The Post-Covid Activist Puzzle

By DirectorCorps

May 26, 2020 All Industries Activism

As companies struggle to recover from Covid-19, there’s a threat lying in waiting, with plenty of resources at its disposal.

Activist investors could leverage the significant drops in stock valuations within certain sectors, like retail or oil, to force changes to management teams or the board. If stock prices remain depressed as companies seek a return to normalcy, then it’s important to have a plan in place, in case an activist takes interest in the business.

It’s easy to refer to the 2008 recession as a gauge of how activists may react this time around. But experts warn that it’s a dangerous comparison. While there were a record number of proxy contests in 2008 and 2009, the number of activist campaigns launched prior to the start of the Covid-19 had already swung upwards, according to Keith Gottfried and Sean Donahue at Morgan, Lewis & Bockius. This could limit the ability and interest among dissidents.

Although activists may want to use the opportunity to buy undervalued companies at a time when companies need capital, they’re hindered by the significant uncertainty in how long the current economic pain could last.

“While many activists are extremely talented and often reluctant to show any fear, activists are not immune from the same fears and concerns that are currently impacting the rest of society,” adds Gottfried and Donahue.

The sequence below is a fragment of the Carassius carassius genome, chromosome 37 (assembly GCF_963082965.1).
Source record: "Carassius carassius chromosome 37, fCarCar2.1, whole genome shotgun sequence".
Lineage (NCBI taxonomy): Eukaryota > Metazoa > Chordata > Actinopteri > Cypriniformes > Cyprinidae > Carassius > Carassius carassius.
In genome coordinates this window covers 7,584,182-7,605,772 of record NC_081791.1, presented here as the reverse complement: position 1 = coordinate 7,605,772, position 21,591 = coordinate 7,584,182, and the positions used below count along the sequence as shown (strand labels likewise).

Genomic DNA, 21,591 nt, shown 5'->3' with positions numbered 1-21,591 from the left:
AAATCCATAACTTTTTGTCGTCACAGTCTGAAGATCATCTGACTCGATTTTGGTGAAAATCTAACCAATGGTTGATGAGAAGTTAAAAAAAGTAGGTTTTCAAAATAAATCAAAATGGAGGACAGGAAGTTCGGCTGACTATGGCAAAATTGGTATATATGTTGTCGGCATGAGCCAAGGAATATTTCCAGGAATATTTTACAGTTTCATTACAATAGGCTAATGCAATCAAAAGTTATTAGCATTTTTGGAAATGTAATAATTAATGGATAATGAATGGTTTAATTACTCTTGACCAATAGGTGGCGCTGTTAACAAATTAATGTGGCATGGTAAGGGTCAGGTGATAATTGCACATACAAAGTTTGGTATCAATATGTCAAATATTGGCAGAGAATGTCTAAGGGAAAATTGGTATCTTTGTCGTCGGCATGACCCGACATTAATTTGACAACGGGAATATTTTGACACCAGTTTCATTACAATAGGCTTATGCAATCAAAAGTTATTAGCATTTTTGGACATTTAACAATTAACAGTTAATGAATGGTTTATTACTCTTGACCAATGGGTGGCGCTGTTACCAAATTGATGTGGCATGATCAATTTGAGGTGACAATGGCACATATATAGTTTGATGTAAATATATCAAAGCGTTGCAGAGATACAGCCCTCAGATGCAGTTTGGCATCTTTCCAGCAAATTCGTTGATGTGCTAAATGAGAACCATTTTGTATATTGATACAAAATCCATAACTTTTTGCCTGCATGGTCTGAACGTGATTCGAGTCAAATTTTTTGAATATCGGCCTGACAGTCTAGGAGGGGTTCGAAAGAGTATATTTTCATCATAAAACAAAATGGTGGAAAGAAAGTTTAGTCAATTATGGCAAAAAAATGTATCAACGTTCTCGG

Companies do have the benefit of timing on their side. By the time Covid hit, the window to submit shareholder proposals for 2020 had passed, according to a memo from Sullivan & Cromwell. This can give companies some time to put up a defense, if their post-Covid outlook could leave them susceptible to activism.

In such an odd time to operate, boards should remain transparent about how the company has approached Covid, proving to investors that there’s a plan in place. Conversations with investors will help bridge this gap, which boards can help lead.

Activists also tend to approach companies when there’s a glaring fix that management seems unaware or unwilling to address. As the old adage goes, don’t waste a good crisis. While Covid has caused major business disruptions, it can also provide companies with a chance to rid itself of poor strategies or investments.

Addressing these issues will strengthen the company once the economy picks up again. It’ll also give an activist less ability to build the consensus they need to agitate for change and achieve their aims, if a board has already shown a willingness to pivot its tactics.